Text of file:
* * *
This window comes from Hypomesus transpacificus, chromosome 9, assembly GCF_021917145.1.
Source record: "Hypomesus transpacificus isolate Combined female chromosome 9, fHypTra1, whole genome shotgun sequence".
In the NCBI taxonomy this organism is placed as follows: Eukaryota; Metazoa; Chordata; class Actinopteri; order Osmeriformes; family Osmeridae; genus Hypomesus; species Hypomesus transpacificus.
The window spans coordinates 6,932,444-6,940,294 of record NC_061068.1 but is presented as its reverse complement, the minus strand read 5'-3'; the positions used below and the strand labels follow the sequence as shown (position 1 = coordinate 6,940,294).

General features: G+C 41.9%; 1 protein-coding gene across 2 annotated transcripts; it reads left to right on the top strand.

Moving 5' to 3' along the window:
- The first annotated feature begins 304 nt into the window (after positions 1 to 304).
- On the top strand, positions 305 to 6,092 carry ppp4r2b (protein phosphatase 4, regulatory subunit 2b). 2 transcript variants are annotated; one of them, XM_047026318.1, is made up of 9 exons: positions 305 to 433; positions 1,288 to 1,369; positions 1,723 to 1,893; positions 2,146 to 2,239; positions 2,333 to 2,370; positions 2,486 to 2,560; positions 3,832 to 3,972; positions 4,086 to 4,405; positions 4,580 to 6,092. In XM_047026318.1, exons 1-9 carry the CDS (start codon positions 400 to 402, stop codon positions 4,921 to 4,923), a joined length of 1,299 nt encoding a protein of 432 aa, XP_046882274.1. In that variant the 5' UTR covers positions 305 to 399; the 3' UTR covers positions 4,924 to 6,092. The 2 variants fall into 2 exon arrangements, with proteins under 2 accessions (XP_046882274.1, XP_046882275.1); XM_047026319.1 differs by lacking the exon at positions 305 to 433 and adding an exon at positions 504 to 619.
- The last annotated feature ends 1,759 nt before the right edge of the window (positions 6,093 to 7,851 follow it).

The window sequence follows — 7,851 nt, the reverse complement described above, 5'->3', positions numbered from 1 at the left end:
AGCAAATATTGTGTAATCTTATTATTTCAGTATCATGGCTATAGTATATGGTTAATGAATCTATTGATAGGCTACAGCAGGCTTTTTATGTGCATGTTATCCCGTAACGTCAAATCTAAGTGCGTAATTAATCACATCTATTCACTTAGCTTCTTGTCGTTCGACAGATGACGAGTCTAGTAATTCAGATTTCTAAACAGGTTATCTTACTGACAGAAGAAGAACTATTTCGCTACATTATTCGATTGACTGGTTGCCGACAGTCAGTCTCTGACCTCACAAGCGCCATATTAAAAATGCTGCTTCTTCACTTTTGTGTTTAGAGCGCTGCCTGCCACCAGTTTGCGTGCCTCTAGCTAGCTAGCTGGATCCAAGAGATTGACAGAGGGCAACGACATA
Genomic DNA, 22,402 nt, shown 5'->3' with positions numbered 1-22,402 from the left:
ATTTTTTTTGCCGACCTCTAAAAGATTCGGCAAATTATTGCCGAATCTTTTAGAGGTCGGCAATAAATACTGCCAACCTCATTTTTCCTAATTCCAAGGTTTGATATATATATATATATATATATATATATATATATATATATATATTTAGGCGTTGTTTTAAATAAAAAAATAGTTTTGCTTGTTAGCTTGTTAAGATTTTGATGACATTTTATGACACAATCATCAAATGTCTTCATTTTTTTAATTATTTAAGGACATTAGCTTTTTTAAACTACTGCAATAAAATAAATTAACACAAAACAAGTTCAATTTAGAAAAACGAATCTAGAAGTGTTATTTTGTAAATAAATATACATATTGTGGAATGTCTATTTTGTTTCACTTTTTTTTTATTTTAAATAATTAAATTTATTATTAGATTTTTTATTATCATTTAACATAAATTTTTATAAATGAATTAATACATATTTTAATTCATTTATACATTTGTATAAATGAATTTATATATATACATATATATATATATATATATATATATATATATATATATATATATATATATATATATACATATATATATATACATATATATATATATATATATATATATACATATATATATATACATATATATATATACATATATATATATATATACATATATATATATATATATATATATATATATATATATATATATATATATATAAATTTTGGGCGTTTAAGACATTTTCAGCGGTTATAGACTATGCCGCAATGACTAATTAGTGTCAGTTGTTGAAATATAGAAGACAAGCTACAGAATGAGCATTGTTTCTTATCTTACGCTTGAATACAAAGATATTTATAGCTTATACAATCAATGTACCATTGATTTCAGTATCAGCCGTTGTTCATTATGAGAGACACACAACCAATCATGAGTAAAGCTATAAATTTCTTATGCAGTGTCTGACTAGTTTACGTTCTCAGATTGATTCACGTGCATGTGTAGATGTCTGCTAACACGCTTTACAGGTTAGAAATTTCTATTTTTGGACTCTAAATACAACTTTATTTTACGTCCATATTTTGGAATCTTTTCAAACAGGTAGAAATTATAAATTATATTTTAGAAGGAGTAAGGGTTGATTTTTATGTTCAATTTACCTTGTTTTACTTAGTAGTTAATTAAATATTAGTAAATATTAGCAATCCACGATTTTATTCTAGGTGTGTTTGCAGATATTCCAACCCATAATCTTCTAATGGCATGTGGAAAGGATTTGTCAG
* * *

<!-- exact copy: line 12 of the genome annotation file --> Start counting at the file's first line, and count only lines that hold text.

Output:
Genomic DNA, 22,402 nt, shown 5'->3' with positions numbered 1-22,402 from the left: